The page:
MotoGP's ultra-slow-motion cameras captured this highside crash, in which a rider is launched over the top of the bike, from six-time series champion Marc Marquez at the 2019 Malaysian Grand Prix. The footage below illustrates how quickly this all happens, with Marquez's airbag deploying before his left hand has even let go of the bike.

In 2018, the FIM mandated that every rider in MotoGP and its support classes wear such safety tech in every practice, qualifying and race session.

"You don't think about it until it's too late, and then as you're flying through the air, the thing's deployed already," Miller said of the airbags. "It may not be much, but it puts that much (holding his fingers an inch or two apart) in between yourself and asphalt or whatever you're going to land on. It makes a massive difference, for sure."

Last month, when MotoGP visited the Red Bull Ring in Austria, Team Suzuki Ecstar rider and 2020 world champion Joan Mir endured an almighty highside. The data Dainese downloaded from Mir's suit was shocking: he spent 1.02 seconds and nearly 64 feet in the air before hitting the ground at 41.9 miles per hour with an impact of 18 g's.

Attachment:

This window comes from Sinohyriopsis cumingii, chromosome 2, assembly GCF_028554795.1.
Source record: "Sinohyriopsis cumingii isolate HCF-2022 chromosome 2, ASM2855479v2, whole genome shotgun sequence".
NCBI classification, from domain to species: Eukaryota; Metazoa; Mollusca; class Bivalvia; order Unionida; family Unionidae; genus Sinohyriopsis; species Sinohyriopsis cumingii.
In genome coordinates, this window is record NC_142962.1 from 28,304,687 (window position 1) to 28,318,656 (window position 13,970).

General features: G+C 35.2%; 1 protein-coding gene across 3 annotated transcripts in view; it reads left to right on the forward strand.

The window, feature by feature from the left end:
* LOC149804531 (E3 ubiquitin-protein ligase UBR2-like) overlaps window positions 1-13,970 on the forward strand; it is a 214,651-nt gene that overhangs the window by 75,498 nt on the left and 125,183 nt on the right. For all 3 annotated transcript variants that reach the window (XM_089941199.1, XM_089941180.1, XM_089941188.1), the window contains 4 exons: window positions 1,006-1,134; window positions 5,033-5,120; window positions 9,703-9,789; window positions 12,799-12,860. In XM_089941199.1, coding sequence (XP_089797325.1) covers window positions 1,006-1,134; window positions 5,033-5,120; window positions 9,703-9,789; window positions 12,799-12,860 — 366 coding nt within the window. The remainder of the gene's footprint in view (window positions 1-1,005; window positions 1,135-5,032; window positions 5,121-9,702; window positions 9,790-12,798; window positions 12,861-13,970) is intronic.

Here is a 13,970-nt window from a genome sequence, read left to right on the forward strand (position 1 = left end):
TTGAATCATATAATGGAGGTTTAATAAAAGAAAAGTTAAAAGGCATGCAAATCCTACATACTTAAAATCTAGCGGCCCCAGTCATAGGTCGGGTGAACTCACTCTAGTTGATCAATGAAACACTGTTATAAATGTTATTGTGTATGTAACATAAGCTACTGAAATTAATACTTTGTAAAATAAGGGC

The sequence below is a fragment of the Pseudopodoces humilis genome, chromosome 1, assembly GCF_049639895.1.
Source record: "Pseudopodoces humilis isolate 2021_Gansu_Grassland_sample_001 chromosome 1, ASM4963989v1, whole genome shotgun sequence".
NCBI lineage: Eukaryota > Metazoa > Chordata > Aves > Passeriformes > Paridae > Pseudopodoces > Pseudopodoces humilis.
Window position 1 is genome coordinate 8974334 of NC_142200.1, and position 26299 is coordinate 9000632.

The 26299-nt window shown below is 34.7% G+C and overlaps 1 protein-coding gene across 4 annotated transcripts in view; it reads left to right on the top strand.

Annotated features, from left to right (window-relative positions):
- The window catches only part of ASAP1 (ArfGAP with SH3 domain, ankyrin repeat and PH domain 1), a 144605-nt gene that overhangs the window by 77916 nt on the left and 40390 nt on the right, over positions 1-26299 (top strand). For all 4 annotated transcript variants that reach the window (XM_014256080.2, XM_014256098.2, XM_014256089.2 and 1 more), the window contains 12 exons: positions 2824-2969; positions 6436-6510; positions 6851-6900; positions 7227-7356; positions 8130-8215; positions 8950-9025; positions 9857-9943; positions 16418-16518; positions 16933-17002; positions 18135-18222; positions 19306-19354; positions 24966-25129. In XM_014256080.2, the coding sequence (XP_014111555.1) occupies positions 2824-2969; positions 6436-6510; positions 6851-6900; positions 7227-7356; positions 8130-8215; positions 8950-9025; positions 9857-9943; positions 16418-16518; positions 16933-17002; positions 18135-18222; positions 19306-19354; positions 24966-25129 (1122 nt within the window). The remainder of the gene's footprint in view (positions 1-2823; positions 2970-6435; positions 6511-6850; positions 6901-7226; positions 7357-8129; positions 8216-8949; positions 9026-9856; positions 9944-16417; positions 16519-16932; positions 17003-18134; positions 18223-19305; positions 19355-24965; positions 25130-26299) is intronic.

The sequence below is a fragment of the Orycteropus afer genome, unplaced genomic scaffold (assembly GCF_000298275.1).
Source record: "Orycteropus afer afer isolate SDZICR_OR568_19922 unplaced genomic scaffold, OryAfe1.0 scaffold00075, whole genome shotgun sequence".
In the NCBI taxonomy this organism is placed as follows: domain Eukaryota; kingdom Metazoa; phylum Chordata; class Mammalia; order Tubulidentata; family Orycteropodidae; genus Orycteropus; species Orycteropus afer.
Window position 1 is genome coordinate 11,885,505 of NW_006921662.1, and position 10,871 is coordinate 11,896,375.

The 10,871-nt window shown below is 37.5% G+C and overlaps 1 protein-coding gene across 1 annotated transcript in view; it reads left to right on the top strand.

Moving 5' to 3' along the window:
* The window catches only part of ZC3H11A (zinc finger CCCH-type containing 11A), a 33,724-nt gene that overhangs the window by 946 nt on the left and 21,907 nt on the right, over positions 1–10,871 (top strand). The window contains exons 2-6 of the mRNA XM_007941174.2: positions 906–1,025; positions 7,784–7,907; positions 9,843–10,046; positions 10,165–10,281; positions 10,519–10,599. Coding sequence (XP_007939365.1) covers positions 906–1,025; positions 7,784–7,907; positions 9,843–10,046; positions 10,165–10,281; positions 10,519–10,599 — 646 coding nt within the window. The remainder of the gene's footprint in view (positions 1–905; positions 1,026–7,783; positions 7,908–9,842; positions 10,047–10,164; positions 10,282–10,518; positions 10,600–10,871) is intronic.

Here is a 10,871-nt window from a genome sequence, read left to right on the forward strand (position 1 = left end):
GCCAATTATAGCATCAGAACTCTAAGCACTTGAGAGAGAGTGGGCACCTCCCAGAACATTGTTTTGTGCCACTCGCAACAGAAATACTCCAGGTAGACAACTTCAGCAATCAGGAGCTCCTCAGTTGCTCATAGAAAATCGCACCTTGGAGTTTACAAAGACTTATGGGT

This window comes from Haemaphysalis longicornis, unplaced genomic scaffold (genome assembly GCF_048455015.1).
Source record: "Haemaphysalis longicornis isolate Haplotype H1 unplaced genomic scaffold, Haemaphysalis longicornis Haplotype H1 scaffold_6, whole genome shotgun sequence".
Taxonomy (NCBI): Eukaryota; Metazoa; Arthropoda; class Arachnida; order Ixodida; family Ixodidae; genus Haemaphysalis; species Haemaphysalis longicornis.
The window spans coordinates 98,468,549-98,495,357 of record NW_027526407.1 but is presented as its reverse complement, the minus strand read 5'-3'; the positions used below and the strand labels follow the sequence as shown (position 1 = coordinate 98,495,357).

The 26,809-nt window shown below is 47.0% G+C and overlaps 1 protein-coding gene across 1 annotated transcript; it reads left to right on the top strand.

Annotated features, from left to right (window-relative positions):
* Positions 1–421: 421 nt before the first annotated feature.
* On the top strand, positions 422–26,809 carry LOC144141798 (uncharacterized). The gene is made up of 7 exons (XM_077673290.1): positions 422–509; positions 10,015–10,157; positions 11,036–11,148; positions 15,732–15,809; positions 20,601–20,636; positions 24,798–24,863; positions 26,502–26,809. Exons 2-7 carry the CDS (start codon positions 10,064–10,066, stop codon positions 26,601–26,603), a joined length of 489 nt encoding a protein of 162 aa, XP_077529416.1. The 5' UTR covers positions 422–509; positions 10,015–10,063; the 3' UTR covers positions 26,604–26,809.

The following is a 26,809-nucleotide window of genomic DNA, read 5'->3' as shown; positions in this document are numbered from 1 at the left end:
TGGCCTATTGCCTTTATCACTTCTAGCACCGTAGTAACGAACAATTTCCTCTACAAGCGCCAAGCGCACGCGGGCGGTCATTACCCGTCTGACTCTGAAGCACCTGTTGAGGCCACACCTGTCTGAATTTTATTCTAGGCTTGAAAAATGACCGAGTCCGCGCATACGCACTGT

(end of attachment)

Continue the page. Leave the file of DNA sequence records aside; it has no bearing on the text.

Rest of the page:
He suffered "fractures and bone fragments" in his right ankle, missing the ensuing race in Misano. Mir attempted to return at the Aragon Grand Prix in Spain last weekend, but abandoned that effort after Friday and Saturday's practice sessions.

"I think that after a highside like I suffered in Austria, without [the airbag], for sure it could be a lot worse," Mir told ESPN. "To be able to go away from that crash with just the fracture on the ankle is something that you can't imagine in the past. Maybe a crash like this one, in the past, was the end of your career."

Despite such advancements, there is still much to do. Riders are at their most vulnerable after falling on the racing line, in the path of those immediately behind them, and this is Dorna's focus as the evolution of safety tech in MotoGP continues: instantaneous warning riders of a fallen competitor ahead.

"I think that the biggest challenge that we have now, and unfortunately it's a big challenge, is in terms of protection against traffic, protection for riders when a rider behind runs over them or hits them," Dorna chief sporting officer Carlos Ezpeleta said to ESPN. "It's something really difficult to tackle because you're talking about a bike that might be traveling at 60 or 70 miles per hour hitting a rider on the ground.

"But then if you think about airbags for the leather suits, 20 years ago they would've all said it was impossible."

As Mir can attest, what seemed impossible in MotoGP 20 years ago is now life-saving tech that's as commonplace as a helmet.